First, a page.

|Adding Transients to model BOLD fMRI Time Courses for Somatosensory-Motor Activation||Marxen M, Cassidy R, Dawson T, Ross B, Graham S||1272686400||Presentation|
|Correcting magnetic resonance K-space eata for in-plane motion using an optical position tracking system||Medical Physics||Marxen M, Marmurek J, Baker N, Graham SJ||1259643600||Journal Article|
|Spatial Correlations of BOLD fMRI and MEG Signal Components from Somatosensory Cortex||NEUROIMAGE||Marxen M, Dawson TL, Bardouille T, Ross B, Tam F, Graham SJ||1245297600||Abstract|
|Spatial Correlations of BOLD fMRI and MEG Signal Components from Somatosensory Cortex||Marxen M, Dawson TL, Bardouille T, Ross B, Tam F, Graham S||1245297600||Presentation|
|Combining fMRI and MEG to investigate neurovascular coupling in the somatosensory system||Rotman Rounds||Marxen M||1243224000||Presentation|
|Volume ordering for analysis and modeling of vascular systems||Annals of Biomedical Engineering||Marxen M, Sled JG, Henkelman RM||1233550800||Journal Article|
|Transient and Steady-State Components of fMRI BOLD and MEG Signals from Somatosensory Cortex||NEUROIMAGE||Marxen M, Dawson TL, Bardouille T, Ross B, Tam F, Graham SJ||1213761600||Abstract|
|Evaluating Faster Structural MRI Acquisitions based on Automated Measures of Classified Local Brain Volumes||NEUROIMAGE||Marxen M, Dawson TL, Hanratty MK, Smith GS, Graham SJ||1213502400||Abstract|
|Transient and Steady-State Components of the fMRI BOLD Signal in Somatosensory Cortex||ISMRM||Marxen M, Marmurek J, Baker SN, Graham SJ||1209787200||Abstract|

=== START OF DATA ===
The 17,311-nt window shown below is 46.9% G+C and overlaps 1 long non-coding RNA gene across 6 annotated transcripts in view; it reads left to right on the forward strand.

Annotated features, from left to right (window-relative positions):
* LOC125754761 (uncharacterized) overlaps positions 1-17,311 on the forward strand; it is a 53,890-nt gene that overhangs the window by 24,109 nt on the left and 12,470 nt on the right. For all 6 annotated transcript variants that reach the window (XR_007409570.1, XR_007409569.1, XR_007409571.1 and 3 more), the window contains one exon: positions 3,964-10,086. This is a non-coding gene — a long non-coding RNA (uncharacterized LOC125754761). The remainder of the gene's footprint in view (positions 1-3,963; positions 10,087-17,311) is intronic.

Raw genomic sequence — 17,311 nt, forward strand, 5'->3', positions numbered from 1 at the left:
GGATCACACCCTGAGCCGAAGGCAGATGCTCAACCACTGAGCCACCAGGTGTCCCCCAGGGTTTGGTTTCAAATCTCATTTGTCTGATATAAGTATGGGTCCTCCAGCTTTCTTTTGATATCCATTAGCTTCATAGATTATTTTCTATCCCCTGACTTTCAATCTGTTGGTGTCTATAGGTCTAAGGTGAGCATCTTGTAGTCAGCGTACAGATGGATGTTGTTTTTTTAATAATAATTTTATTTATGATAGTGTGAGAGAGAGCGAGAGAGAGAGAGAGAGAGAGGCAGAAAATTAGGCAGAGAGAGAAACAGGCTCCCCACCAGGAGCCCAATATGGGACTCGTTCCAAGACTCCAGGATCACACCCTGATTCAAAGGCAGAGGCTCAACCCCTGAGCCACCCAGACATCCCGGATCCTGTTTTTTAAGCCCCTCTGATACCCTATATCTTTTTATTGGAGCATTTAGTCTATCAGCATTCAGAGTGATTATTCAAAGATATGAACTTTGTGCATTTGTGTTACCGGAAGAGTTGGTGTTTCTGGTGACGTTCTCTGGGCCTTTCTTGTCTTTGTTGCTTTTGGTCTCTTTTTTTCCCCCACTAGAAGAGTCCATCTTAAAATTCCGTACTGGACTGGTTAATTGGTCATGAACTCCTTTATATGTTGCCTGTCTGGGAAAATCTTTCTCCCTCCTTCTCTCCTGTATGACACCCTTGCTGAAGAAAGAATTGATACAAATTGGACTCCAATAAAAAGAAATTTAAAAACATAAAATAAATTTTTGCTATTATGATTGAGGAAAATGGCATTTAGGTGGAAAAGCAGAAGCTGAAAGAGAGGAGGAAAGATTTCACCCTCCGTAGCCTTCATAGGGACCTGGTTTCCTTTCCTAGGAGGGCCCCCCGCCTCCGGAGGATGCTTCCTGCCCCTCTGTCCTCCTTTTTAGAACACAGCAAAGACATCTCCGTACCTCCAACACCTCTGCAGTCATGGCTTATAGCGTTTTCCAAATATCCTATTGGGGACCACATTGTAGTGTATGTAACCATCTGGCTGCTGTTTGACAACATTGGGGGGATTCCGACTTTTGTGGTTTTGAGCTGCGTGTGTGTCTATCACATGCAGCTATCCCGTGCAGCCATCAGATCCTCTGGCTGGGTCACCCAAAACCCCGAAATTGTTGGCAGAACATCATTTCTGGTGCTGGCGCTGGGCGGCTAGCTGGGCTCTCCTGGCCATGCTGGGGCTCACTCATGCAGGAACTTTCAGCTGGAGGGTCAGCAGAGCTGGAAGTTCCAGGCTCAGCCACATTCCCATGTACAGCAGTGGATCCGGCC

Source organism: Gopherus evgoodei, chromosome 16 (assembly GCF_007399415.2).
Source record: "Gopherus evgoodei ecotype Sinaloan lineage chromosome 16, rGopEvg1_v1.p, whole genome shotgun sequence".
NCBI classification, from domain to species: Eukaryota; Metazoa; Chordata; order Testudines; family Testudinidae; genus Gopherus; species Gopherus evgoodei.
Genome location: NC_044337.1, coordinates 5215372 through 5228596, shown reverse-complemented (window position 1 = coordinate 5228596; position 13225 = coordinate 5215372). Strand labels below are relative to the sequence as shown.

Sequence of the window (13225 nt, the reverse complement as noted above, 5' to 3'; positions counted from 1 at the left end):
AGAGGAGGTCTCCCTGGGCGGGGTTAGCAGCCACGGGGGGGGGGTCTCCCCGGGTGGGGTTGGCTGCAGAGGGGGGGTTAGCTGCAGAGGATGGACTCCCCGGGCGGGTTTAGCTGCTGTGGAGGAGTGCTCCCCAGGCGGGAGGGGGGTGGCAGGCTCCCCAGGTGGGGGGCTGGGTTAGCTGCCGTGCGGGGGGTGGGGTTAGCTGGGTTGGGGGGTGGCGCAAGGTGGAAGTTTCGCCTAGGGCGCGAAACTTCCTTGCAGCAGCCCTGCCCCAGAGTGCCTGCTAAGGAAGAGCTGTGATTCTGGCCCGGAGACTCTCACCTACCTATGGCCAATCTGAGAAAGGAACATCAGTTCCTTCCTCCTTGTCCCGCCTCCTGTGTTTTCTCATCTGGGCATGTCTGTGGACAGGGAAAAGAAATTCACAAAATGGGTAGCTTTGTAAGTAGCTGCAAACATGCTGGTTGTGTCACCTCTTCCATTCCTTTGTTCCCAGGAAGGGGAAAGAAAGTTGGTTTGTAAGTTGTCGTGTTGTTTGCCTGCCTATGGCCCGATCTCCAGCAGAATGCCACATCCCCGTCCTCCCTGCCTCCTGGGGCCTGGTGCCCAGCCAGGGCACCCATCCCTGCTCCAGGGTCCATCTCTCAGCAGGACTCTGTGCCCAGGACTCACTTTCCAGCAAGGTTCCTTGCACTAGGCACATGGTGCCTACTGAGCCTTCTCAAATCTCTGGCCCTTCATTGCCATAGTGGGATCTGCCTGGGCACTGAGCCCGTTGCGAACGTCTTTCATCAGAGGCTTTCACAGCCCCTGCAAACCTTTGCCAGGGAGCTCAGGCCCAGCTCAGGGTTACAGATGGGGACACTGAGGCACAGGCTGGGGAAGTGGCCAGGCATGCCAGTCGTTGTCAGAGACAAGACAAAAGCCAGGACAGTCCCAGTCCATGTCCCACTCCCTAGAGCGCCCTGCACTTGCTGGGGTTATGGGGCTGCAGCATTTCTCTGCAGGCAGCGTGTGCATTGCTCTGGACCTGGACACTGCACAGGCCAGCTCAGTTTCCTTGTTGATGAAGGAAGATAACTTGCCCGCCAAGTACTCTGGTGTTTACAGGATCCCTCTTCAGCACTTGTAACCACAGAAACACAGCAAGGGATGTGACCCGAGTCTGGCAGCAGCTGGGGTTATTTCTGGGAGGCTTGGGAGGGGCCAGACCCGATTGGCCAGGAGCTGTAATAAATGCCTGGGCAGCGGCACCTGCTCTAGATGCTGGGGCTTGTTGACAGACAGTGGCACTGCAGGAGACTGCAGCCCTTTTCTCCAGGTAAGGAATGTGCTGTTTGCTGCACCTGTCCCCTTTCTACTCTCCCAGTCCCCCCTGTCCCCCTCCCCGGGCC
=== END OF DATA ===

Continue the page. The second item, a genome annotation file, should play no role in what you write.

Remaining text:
|Transient and Steady-State Components of the fMRI BOLD Signal in Somatosensory Cortex||Proceedings of the International Society for Magnetic Resonance in Medicine||Marxen M, Dawson TL, Tam F, Graham SJ||1209614400||Abstract|
|Comparing microsphere deposition and flow modeling in 3D vascular trees||American Journal of Physiology: Heart and Circulatory Physiology||Marxen M,Sled JG, Yu LX, Paget C, Henkelman RM||1167541200||Journal Article|
|Estimating perfusion using microCT to locate microspheres||Physics in Medicine and Biology||Marxen M, Paget C, Yu LX, Henkelman RM||1156737600||Journal Article|
|MicroCT scanner performance and considerations for vascular specimen imaging||Medical Physics||Marxen M, Thornton MM, Chiarot CB, Klement G, Koprivnikar J, Sled JG, Henkelman RM||1093665600||Journal Article|
|Analysis of microvasculature in whole kidney specimens using micro-CT||Proceedings of SPIE||Sled JG, Marxen M, Henkelman RM||1093665600||Journal Article|
|Branching tree model with fractal vascular resistance explains fractal perfusion heterogeneity||American Journal of Physiology: Heart and Circulatory Physiology||Marxen M, Henkelman RM||1062043200||Journal Article|
|Comparison of Gaussian particle center estimators and the achievable measurement density for particle tracking velocimetry||Experiments in Fluids||Marxen M, Sullivan PE, Loewen MR, Jähne B||965102400||Journal Article|